According to the report, some major shareholders of Facebook’s parent company Meta are venting their anger at the management of the social media company. Meta stunned Wall Street when it previously announced plans to move forward with its money-losing Metaverse project.
Meta shares have fallen 74% over the past year or so. However, investors and board experts say there is little outsiders can do to stop Meta CEO Mark Zuckerberg from using his majority control to proceed with a bet that has lost the confidence of Wall Street.
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Meta shares plunged 25% last Thursday. The company previously revealed that Reality Labs, the unit responsible for the Metaverse project, lost $9.4 billion in the first nine months of this year, with losses set to increase “substantially” in 2023. Meta surprised investors by saying that capital spending next year will be as high as $39 billion, more than double what it was in 2021.
Jim Tierney, chief investment officer for U.S. business growth at Meta shareholder AllianceBernstein, said: “If other companies do this, you’ll see activist investors start sending letters to companies, proposing replacement lists of board members, and demanding to make changes. I think Zuckerberg heard very clearly what investors wanted. But he has made his own decisions.”
Investor anger has spilled over into meetings with management. Zuckerberg himself has participated in some of the meetings since Meta’s announcement of plans shook Wall Street last Wednesday. It does appear that investors are outraged by Meta’s ballooning costs, one of the people said.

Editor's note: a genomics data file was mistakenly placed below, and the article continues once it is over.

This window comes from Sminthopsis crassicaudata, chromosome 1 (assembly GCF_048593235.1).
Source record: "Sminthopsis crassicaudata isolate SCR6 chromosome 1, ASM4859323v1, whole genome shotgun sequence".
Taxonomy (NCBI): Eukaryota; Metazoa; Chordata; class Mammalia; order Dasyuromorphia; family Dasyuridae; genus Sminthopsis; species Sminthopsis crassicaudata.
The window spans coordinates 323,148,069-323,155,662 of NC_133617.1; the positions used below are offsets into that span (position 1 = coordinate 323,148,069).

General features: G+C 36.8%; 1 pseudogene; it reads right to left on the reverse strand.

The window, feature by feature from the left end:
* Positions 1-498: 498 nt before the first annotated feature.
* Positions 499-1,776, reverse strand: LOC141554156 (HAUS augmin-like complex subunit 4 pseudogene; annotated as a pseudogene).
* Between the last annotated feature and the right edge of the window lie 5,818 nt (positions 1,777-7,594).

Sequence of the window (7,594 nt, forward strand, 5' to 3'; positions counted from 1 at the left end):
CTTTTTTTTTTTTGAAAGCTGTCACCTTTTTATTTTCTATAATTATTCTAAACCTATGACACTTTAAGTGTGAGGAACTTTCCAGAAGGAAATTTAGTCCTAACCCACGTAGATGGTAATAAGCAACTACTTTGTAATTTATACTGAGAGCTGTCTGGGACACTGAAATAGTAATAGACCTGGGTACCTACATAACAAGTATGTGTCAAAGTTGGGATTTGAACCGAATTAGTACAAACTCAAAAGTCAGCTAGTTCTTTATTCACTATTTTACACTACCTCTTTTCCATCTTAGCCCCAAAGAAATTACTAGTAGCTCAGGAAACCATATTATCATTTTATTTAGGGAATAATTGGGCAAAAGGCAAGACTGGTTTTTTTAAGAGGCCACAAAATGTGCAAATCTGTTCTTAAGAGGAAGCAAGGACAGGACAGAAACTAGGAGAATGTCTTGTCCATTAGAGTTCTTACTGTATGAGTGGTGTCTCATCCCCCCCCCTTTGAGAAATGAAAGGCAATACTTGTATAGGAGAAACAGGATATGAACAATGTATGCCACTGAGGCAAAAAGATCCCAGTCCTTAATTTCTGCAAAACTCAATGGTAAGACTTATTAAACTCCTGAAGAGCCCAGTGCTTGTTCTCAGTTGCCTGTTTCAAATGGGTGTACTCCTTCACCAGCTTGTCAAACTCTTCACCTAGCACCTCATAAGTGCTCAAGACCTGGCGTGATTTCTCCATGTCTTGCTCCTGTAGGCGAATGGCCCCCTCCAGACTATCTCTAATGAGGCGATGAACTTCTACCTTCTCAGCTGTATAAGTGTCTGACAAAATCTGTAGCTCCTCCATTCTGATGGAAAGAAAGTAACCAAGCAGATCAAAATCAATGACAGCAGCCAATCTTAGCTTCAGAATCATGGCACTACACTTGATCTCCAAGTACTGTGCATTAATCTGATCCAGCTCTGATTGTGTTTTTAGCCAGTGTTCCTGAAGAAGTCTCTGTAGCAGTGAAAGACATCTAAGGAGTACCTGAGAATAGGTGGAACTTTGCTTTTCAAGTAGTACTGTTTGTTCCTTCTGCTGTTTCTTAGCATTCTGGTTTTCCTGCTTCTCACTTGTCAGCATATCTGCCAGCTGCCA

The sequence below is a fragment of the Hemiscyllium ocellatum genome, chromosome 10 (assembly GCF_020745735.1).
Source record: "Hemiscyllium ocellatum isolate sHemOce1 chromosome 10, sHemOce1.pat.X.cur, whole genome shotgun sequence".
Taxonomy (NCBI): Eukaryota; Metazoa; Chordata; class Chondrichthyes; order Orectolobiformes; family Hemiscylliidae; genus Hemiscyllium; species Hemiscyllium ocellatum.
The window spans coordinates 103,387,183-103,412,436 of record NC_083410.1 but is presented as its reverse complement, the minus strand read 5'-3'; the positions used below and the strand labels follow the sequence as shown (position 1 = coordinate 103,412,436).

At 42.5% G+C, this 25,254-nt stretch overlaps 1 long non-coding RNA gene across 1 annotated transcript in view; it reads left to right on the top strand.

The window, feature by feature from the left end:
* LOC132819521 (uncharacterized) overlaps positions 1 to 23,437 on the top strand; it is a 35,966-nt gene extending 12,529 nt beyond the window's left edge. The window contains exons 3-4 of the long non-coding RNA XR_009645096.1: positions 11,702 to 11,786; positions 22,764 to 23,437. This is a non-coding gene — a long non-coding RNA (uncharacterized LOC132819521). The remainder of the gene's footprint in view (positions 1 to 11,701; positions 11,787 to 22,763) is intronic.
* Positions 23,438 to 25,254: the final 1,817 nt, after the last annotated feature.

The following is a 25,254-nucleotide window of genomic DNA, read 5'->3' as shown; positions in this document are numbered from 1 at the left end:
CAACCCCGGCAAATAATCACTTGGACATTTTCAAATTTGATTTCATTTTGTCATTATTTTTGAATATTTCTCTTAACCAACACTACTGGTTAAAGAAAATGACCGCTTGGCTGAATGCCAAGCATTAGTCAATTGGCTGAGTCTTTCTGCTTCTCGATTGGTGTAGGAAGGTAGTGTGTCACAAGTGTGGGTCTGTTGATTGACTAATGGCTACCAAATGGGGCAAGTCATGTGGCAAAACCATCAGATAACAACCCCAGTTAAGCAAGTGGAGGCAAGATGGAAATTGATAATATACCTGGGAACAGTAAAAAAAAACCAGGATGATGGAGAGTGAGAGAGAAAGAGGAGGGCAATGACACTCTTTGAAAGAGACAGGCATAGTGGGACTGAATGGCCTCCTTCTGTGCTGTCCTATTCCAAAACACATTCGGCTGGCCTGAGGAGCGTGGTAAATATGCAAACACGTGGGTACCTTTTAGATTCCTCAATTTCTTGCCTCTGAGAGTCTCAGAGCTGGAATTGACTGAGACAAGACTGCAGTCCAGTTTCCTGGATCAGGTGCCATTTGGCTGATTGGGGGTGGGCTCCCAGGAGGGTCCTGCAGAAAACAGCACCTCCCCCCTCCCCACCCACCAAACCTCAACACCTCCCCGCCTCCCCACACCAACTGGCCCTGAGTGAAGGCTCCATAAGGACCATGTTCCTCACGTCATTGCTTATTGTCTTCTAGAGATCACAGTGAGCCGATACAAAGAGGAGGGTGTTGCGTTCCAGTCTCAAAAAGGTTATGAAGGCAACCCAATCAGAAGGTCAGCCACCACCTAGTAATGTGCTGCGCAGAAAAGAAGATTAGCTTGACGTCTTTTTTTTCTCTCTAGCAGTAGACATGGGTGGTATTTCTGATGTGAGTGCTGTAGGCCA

Following Wednesday’s earnings call, Meta had a series of informal calls with investors. “When investors got a call from the company, they became more disgusted,” Tierney said.
Investment agency Carmignac manages 33.2 billion euros in assets and holds stakes in Amazon, Microsoft, and Google, but not Meta. David Older, head of securities investing at the agency, said: “Zuckerberg has turned a deaf ear to the investment community and is doubling down on almost everything. The timetable for developing the metaverse is very tight. I think you won’t know for five to 10 years if this is the right move.”
Regarding how shareholder dissatisfaction will affect the company’s plans, Meta responded: ” We value the opinions of our investors and communicate with them regularly to ensure we understand their respective views. ”
Like many companies, Meta holds some investor meetings within days of reporting quarterly earnings, but Zuckerberg’s personal control over Meta means he can ignore the opinions of other shareholders. Zuckerberg, the co-founder of Meta, owns 13% of Meta but controls 54.4% of the company’s voting rights through a special class of shares.
Meta did not comment on whether shareholder dissatisfaction would lead to a renewed discussion of the size of the payout within the company, but said: ” Meta’s management team, overseen by the board of directors, is focused on executing on the company’s key priorities with an eye toward creating long-term shareholder value. . ”